That indicates that investors are hesitant about it overall. However, I am confused about why they favored SKYW shares in the first place. Everything measurable for the firm has headed in the wrong direction this year. Revenues, profitability, income, and more are all declining. Yet investors flooded into the shares anyway. 

Again, 2023 has been a boon to travel. Yet, Skywest reported a first-half loss of $6.65 million during the period. A year ago that figure was $71.7 million in the black. I do not understand why demand for its shares remains high. Therefore, I do not recommend buying it, especially given the overall state of the industry and a weakening economy. 

JetBlue (JBLU) 

Source: Shutterstock

JetBlue (NASDAQ:JBLU) investors should be worried about fuel costs and their effects on JetBlue in particular. High fuel costs contributed heavily to high expenses that led to losses at the company a year ago. Oil prices continue to rise and that means Jetblue could post losses again due to the reemergence of those costs. Most of its positive catalysts are gone and negative catalysts are again cropping up. That’s a powerful combination that should cause investors to avoid JBLU stock.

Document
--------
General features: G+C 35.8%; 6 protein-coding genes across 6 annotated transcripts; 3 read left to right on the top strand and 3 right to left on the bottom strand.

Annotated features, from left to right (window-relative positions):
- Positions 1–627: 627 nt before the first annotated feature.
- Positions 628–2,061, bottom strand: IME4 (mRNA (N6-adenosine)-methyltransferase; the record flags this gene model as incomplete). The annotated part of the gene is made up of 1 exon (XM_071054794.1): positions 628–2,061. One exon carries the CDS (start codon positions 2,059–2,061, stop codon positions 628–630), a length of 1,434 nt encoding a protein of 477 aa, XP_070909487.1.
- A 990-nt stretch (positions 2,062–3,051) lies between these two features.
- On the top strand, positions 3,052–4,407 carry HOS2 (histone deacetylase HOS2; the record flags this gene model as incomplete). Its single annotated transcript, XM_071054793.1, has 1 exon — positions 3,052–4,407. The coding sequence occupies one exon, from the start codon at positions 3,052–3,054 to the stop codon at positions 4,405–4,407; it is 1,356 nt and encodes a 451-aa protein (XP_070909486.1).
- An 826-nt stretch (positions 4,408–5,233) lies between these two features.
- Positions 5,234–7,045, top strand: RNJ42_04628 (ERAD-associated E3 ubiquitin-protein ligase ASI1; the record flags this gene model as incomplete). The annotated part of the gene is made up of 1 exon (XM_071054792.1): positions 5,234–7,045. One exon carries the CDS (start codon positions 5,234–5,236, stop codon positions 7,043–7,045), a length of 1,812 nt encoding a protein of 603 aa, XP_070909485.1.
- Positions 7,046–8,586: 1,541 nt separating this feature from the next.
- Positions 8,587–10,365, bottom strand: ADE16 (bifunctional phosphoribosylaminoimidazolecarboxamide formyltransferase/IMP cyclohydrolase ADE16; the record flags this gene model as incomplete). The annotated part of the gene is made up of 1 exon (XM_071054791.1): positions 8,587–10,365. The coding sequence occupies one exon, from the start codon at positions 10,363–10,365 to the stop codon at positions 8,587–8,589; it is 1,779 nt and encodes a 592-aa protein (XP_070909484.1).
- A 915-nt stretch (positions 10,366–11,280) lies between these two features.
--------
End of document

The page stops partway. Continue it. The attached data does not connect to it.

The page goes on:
Mesa Air Group (MESA) 

mesa airlines (MESA) logo on a mobile phone with clear sky in the background
Source: IgorGolovniov / Shutterstock.com

Mesa Air Group (NASDAQ:MESA) revenues are declining while losses deepen. Those losses were particularly acute in the second quarter at $40 million whereas the company eked out a $213k net gain a year earlier.

Consider that Mesa Air Group has less than $50 million in cash on hand and eyebrows should rise. The simple math indicates that the company cannot continue to operate its business for that much longer.  MESA shares will remain volatile and for day traders there’s plenty to like for that reason. However, any long-term investor should stay away. Management offers no guidance and increasing fuel costs could spike its losses again. It’s very difficult to gauge the shares as a result.  

On the date of publication, Alex Sirois did not have (either directly or indirectly) any positions in the securities mentioned in this article. The opinions expressed in this article are those of the writer, subject to the InvestorPlace.com Publishing Guidelines.


Article printed from InvestorPlace Media, https://investorplace.com/2023/10/7-airline-stocks-to-sell-amid-the-government-shutdown-hubbub/.